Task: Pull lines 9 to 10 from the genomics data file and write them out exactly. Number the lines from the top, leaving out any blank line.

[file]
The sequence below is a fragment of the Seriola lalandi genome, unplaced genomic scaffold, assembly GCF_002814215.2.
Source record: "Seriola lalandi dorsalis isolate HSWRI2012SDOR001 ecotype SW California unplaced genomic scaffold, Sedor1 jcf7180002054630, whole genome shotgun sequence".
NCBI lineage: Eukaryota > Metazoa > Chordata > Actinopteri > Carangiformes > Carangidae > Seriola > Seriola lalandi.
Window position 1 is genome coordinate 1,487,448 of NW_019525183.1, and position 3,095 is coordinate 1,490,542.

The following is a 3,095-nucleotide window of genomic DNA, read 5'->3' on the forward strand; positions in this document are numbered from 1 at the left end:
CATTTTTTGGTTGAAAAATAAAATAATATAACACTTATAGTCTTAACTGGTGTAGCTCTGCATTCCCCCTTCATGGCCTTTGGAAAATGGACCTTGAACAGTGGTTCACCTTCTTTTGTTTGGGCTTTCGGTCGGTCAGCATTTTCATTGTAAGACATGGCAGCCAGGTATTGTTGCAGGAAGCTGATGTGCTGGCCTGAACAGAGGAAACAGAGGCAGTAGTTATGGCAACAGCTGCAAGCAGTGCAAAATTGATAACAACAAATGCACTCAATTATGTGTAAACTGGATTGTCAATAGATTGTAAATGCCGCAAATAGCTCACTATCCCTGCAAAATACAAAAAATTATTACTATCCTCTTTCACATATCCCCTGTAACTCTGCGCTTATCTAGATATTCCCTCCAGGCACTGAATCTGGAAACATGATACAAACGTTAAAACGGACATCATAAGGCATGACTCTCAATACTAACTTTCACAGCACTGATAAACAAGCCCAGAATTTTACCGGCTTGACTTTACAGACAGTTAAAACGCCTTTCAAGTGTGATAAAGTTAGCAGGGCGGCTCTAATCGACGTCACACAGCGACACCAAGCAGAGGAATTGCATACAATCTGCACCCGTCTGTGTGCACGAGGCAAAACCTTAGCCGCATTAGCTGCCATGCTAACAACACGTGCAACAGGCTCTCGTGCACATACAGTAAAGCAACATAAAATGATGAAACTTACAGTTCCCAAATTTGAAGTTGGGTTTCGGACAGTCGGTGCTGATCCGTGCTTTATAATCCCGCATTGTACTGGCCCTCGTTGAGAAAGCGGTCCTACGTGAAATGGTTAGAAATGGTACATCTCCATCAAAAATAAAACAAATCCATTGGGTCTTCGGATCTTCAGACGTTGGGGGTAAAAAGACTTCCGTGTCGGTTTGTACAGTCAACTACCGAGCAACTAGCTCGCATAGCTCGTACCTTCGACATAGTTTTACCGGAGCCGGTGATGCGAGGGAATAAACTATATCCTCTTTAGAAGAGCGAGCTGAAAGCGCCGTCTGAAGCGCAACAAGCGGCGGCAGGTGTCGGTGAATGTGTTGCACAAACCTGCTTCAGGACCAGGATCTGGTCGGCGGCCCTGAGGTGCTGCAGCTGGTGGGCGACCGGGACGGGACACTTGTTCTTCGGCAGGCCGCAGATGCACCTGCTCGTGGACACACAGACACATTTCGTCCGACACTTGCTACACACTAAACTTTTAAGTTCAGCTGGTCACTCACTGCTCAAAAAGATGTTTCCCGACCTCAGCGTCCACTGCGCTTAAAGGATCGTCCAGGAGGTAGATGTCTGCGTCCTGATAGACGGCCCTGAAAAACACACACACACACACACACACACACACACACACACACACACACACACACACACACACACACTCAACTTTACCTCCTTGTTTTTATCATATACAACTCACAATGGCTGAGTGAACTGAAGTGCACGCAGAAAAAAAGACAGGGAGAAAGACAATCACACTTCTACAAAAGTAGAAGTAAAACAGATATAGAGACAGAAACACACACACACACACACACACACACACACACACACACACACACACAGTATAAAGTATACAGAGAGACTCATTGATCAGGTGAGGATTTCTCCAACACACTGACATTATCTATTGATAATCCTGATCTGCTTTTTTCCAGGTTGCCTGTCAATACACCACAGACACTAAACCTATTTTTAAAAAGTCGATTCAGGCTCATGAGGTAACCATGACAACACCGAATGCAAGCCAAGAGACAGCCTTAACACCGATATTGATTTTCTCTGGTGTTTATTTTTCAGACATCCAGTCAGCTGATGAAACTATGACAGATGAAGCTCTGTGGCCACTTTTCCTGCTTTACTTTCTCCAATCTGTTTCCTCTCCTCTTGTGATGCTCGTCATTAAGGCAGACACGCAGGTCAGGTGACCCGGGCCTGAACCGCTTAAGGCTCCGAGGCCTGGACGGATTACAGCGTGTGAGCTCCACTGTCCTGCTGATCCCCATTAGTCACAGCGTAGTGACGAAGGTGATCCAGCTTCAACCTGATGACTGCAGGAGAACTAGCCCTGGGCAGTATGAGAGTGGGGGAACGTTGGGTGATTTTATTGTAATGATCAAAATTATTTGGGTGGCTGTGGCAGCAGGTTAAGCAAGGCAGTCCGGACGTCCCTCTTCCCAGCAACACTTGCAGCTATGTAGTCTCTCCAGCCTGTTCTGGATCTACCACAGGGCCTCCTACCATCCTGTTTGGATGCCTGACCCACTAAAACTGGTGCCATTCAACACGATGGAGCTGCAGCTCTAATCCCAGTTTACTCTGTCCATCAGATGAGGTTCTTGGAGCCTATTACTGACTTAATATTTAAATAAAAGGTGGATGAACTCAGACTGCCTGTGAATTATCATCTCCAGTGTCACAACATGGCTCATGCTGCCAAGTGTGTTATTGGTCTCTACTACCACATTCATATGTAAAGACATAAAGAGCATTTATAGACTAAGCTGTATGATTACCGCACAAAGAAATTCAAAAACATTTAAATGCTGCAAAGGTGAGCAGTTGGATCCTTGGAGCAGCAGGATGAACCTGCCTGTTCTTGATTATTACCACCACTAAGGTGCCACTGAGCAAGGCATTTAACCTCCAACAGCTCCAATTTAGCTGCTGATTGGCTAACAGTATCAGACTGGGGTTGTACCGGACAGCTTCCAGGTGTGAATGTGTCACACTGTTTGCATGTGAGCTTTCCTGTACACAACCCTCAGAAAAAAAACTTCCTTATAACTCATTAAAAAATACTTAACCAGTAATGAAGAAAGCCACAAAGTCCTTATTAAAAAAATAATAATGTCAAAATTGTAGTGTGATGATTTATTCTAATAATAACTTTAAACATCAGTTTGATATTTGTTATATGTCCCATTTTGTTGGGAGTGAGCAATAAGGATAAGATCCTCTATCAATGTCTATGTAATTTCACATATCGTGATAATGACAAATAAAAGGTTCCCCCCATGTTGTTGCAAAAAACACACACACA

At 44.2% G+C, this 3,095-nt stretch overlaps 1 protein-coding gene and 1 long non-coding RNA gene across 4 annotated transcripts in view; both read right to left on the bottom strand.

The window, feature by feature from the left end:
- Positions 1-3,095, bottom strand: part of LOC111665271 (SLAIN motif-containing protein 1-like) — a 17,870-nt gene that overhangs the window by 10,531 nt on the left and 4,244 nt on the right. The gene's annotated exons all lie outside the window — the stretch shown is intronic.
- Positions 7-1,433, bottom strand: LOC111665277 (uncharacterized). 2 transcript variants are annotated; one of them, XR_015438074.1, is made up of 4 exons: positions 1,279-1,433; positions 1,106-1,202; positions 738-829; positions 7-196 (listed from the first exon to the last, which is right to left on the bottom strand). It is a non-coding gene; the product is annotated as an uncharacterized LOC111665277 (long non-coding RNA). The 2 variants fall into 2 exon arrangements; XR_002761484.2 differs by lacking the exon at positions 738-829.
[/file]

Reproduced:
- Positions 1-3,095, bottom strand: part of LOC111665271 (SLAIN motif-containing protein 1-like) — a 17,870-nt gene that overhangs the window by 10,531 nt on the left and 4,244 nt on the right. The gene's annotated exons all lie outside the window — the stretch shown is intronic.
- Positions 7-1,433, bottom strand: LOC111665277 (uncharacterized). 2 transcript variants are annotated; one of them, XR_015438074.1, is made up of 4 exons: positions 1,279-1,433; positions 1,106-1,202; positions 738-829; positions 7-196 (listed from the first exon to the last, which is right to left on the bottom strand). It is a non-coding gene; the product is annotated as an uncharacterized LOC111665277 (long non-coding RNA). The 2 variants fall into 2 exon arrangements; XR_002761484.2 differs by lacking the exon at positions 738-829.